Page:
Stimulus impasse continues as a year goes by since Pelosi and Trump last spoke

House Speaker Nancy Pelosi and President Donald Trump last spoke by phone one year ago Friday.

That lack of communication — and complete implosion of any sort of professional relationship between the two — is not the reason the negotiations over a sweeping coronavirus relief package remain stalled.

But it certainly doesn’t help.

To be clear, Pelosi and Treasury Secretary Steven Mnuchin, Trump’s lead negotiator, have clinched several major deals — both in Covid relief and on the spending front — over the last few years. But those same deals have played a significant role in a new element that has helped cloud prospects for any kind of big deal: the lack of trust in Mnuchin from Senate Republicans, who for months have grumbled that the Treasury secretary has been too willing to accept Pelosi’s terms.

That, of course, is an area where Trump’s involvement — even, perhaps, through direct conversations with Pelosi — might help shake things loose. While the speaker-to-President calls haven’t happened (and there’s no sign any will occur any time soon), Trump did insert himself into the long-stalled stimulus talks last week. First he called them off entirely. Then he made clear he wanted to go “big” and signed off on a $1.8 trillion proposal to send Pelosi’s way.

The complete 180-degree turn happened in a matter of days and could be considered the opening act of something akin to a poorly performed high school musical with every actor on a different page. Trump, calling for a topline cost even higher than Democrats, while attacking Pelosi, the top Democratic negotiator, personally. Mnuchin making clear to Pelosi that Trump was serious about a comprehensive deal, as White House communicators indicated the official position was a piecemeal approach. Senate Republicans panning an larger deal, as Trump made clear they’d get on board if one was clinched. Trump panning Mnuchin’s inability to “come home with the bacon.”

All as Americans seeking unemployment benefits rose last week by the most in two months, small businesses continued to face waves of failure, airline layoffs mount, evictions loom and long-promised aid for schools, child care and frontline health care workers remained stuck and the coronavirus resurged in areas across the country.

Pelosi and Mnuchin did make tangible progress in their talks Thursday. Mnuchin agreed to accept “with minor edits” the Democratic language on a national strategic testing, tracing and surveillance proposal, according to Pelosi’s spokesman Drew Hammill. That had been the primary issue Pelosi had been publicly raising for several weeks — a central tenet in her stated goal to “crush the virus.”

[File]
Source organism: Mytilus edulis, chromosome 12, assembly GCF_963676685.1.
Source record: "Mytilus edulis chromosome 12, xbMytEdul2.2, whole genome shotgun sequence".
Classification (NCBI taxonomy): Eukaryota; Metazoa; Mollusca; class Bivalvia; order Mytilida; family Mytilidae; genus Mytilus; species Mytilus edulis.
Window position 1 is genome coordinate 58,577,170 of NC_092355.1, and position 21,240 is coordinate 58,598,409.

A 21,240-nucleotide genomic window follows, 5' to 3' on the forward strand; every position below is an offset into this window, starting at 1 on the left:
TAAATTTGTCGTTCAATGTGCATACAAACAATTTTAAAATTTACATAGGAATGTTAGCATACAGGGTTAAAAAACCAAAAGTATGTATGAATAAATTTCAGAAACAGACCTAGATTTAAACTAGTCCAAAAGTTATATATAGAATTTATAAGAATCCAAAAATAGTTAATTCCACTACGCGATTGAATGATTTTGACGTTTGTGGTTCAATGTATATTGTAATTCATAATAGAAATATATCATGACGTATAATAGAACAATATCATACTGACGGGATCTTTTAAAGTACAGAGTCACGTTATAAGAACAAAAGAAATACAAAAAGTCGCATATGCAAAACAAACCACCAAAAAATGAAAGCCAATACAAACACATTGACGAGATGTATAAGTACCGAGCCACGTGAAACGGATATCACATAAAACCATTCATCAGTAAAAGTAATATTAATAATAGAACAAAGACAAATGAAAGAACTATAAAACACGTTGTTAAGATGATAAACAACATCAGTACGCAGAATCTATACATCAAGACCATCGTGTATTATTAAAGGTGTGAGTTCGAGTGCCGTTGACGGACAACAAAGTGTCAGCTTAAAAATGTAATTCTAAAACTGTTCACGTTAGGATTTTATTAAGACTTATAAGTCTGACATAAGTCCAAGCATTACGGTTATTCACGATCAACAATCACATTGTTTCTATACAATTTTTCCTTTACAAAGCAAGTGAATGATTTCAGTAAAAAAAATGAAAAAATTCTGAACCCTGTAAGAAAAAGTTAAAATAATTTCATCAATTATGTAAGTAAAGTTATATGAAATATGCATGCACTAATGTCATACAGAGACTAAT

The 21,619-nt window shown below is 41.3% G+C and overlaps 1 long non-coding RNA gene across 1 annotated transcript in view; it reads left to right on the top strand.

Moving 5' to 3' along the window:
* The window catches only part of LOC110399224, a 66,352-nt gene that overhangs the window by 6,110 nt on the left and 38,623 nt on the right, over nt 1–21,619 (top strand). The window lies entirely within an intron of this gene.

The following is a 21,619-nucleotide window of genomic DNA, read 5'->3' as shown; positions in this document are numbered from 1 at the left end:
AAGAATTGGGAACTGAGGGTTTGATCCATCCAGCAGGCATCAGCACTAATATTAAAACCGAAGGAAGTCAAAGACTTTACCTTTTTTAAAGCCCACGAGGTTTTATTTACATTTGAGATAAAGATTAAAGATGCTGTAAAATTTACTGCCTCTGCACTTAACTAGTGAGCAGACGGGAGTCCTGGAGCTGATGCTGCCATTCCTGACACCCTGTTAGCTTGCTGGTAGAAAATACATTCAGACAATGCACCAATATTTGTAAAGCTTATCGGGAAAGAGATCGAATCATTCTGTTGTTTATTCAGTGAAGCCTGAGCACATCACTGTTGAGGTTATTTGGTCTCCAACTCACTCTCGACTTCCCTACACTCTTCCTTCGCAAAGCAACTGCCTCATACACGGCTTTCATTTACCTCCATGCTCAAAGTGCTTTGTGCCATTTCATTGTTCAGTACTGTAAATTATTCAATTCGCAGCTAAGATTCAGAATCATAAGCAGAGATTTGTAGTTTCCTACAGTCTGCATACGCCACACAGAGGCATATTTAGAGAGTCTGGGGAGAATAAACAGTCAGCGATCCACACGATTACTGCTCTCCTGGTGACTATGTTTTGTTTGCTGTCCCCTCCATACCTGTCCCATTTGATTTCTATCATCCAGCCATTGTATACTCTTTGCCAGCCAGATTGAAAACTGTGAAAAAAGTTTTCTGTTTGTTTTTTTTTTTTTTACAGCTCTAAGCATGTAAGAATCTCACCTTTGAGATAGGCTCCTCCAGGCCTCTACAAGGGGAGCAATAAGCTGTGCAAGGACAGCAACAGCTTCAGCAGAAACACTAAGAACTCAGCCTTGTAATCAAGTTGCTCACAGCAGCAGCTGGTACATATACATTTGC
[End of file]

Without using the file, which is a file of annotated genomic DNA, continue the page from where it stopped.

But — and this is key here — Pelosi made clear to colleagues in a letter late last night that several very significant policy disputes are nowhere near resolved. This has always been the case and nothing, not even the progress on the testing piece of the talks, managed to bring those other policy disputes closer to resolution. Holdups include unemployment insurance, tax credits, child care funding and the liability protections. These aren’t small issues.

House Ways and Means Chairman Richard Neal, a Massachusetts Democrat, released a statement out of the blue on Friday pointing to the lack of expansions for the child and earned income tax credits in the Trump administration’s proposal.

“The Trump administration’s tone deaf relief proposal fails to include the robust assistance Americans need to survive the ongoing Covid-19 crisis,” Neal said. Several of Pelosi’s key chairs have put out similar statements in recent days. The translation — the outstanding issues aren’t minor. They are essentially the meat of any deal in the eyes of Democrats. And they remain unresolved.

Pelosi, in a call with House Democrats on Thursday, said they had reached a point of “maximum leverage,” according to a person on the call. It’s point she’s made, while making clear this would be the worst moment for Democrats to fold in the talks, repeatedly over the last week. To the Democrats who have grown antsy for a deal, or urged Pelosi to take the administration’s offer, Pelosi also laid out a promise in her letter to colleagues.